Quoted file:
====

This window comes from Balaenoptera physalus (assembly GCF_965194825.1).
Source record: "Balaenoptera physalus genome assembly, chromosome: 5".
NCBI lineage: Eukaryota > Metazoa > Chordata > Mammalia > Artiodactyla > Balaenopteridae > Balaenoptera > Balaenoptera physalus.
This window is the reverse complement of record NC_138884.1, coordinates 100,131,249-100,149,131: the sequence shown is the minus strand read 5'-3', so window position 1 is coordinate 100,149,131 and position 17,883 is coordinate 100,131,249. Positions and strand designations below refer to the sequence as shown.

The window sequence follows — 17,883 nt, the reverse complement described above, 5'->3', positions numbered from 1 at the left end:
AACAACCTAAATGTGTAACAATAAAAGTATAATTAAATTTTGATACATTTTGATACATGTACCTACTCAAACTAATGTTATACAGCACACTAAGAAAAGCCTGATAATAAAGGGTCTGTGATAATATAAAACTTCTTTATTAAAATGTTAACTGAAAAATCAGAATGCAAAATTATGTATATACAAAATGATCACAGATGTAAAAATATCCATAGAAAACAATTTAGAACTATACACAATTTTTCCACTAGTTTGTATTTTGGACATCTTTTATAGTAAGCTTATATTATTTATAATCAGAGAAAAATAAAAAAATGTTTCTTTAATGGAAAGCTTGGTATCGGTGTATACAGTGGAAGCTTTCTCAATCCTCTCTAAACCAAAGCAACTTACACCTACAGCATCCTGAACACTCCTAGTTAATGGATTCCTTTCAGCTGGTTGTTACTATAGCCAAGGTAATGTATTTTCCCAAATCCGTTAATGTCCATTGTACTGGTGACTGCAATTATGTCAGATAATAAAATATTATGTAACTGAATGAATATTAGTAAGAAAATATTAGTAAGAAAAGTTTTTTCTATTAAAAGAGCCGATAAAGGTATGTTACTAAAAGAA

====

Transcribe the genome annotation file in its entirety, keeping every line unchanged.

This window comes from Balaenoptera physalus (assembly GCF_965194825.1).
Source record: "Balaenoptera physalus genome assembly, chromosome: 5".
NCBI lineage: Eukaryota > Metazoa > Chordata > Mammalia > Artiodactyla > Balaenopteridae > Balaenoptera > Balaenoptera physalus.
This window is the reverse complement of record NC_138884.1, coordinates 100,131,249-100,149,131: the sequence shown is the minus strand read 5'-3', so window position 1 is coordinate 100,149,131 and position 17,883 is coordinate 100,131,249. Positions and strand designations below refer to the sequence as shown.

The window sequence follows — 17,883 nt, the reverse complement described above, 5'->3', positions numbered from 1 at the left end:
AACAACCTAAATGTGTAACAATAAAAGTATAATTAAATTTTGATACATTTTGATACATGTACCTACTCAAACTAATGTTATACAGCACACTAAGAAAAGCCTGATAATAAAGGGTCTGTGATAATATAAAACTTCTTTATTAAAATGTTAACTGAAAAATCAGAATGCAAAATTATGTATATACAAAATGATCACAGATGTAAAAATATCCATAGAAAACAATTTAGAACTATACACAATTTTTCCACTAGTTTGTATTTTGGACATCTTTTATAGTAAGCTTATATTATTTATAATCAGAGAAAAATAAAAAAATGTTTCTTTAATGGAAAGCTTGGTATCGGTGTATACAGTGGAAGCTTTCTCAATCCTCTCTAAACCAAAGCAACTTACACCTACAGCATCCTGAACACTCCTAGTTAATGGATTCCTTTCAGCTGGTTGTTACTATAGCCAAGGTAATGTATTTTCCCAAATCCGTTAATGTCCATTGTACTGGTGACTGCAATTATGTCAGATAATAAAATATTATGTAACTGAATGAATATTAGTAAGAAAATATTAGTAAGAAAAGTTTTTTCTATTAAAAGAGCCGATAAAGGTATGTTACTAAAAGAA